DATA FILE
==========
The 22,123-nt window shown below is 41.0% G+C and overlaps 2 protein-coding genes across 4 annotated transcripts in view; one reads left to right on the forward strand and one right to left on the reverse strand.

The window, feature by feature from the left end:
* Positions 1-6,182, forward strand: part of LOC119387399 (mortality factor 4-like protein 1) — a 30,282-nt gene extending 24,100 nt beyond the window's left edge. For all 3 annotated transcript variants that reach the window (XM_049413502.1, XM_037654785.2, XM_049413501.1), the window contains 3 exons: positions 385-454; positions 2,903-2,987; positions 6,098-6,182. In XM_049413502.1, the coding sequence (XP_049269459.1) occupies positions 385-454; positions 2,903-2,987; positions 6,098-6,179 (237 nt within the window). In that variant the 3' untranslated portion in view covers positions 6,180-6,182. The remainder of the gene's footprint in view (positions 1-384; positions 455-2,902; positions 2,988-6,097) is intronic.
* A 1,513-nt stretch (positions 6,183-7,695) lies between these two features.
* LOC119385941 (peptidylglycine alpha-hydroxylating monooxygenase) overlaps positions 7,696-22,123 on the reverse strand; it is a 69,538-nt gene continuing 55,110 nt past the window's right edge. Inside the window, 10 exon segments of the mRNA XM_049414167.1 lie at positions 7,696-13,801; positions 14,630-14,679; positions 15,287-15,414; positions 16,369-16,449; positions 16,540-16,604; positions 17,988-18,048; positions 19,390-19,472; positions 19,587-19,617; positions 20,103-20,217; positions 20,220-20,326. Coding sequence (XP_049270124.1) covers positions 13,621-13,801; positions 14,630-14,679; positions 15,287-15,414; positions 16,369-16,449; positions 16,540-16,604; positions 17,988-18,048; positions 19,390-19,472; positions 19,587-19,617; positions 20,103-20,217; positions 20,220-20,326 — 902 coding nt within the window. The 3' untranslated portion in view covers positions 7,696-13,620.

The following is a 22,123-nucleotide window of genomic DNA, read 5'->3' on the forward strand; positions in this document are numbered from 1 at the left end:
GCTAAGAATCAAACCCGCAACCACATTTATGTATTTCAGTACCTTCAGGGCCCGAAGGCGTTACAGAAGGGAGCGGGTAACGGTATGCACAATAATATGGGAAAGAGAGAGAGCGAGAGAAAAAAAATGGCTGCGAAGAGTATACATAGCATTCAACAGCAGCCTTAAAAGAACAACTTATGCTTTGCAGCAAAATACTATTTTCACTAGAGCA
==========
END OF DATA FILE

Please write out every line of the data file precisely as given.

The 22,123-nt window shown below is 41.0% G+C and overlaps 2 protein-coding genes across 4 annotated transcripts in view; one reads left to right on the forward strand and one right to left on the reverse strand.

The window, feature by feature from the left end:
* Positions 1-6,182, forward strand: part of LOC119387399 (mortality factor 4-like protein 1) — a 30,282-nt gene extending 24,100 nt beyond the window's left edge. For all 3 annotated transcript variants that reach the window (XM_049413502.1, XM_037654785.2, XM_049413501.1), the window contains 3 exons: positions 385-454; positions 2,903-2,987; positions 6,098-6,182. In XM_049413502.1, the coding sequence (XP_049269459.1) occupies positions 385-454; positions 2,903-2,987; positions 6,098-6,179 (237 nt within the window). In that variant the 3' untranslated portion in view covers positions 6,180-6,182. The remainder of the gene's footprint in view (positions 1-384; positions 455-2,902; positions 2,988-6,097) is intronic.
* A 1,513-nt stretch (positions 6,183-7,695) lies between these two features.
* LOC119385941 (peptidylglycine alpha-hydroxylating monooxygenase) overlaps positions 7,696-22,123 on the reverse strand; it is a 69,538-nt gene continuing 55,110 nt past the window's right edge. Inside the window, 10 exon segments of the mRNA XM_049414167.1 lie at positions 7,696-13,801; positions 14,630-14,679; positions 15,287-15,414; positions 16,369-16,449; positions 16,540-16,604; positions 17,988-18,048; positions 19,390-19,472; positions 19,587-19,617; positions 20,103-20,217; positions 20,220-20,326. Coding sequence (XP_049270124.1) covers positions 13,621-13,801; positions 14,630-14,679; positions 15,287-15,414; positions 16,369-16,449; positions 16,540-16,604; positions 17,988-18,048; positions 19,390-19,472; positions 19,587-19,617; positions 20,103-20,217; positions 20,220-20,326 — 902 coding nt within the window. The 3' untranslated portion in view covers positions 7,696-13,620.

The following is a 22,123-nucleotide window of genomic DNA, read 5'->3' on the forward strand; positions in this document are numbered from 1 at the left end:
GCTAAGAATCAAACCCGCAACCACATTTATGTATTTCAGTACCTTCAGGGCCCGAAGGCGTTACAGAAGGGAGCGGGTAACGGTATGCACAATAATATGGGAAAGAGAGAGAGCGAGAGAAAAAAAATGGCTGCGAAGAGTATACATAGCATTCAACAGCAGCCTTAAAAGAACAACTTATGCTTTGCAGCAAAATACTATTTTCACTAGAGCA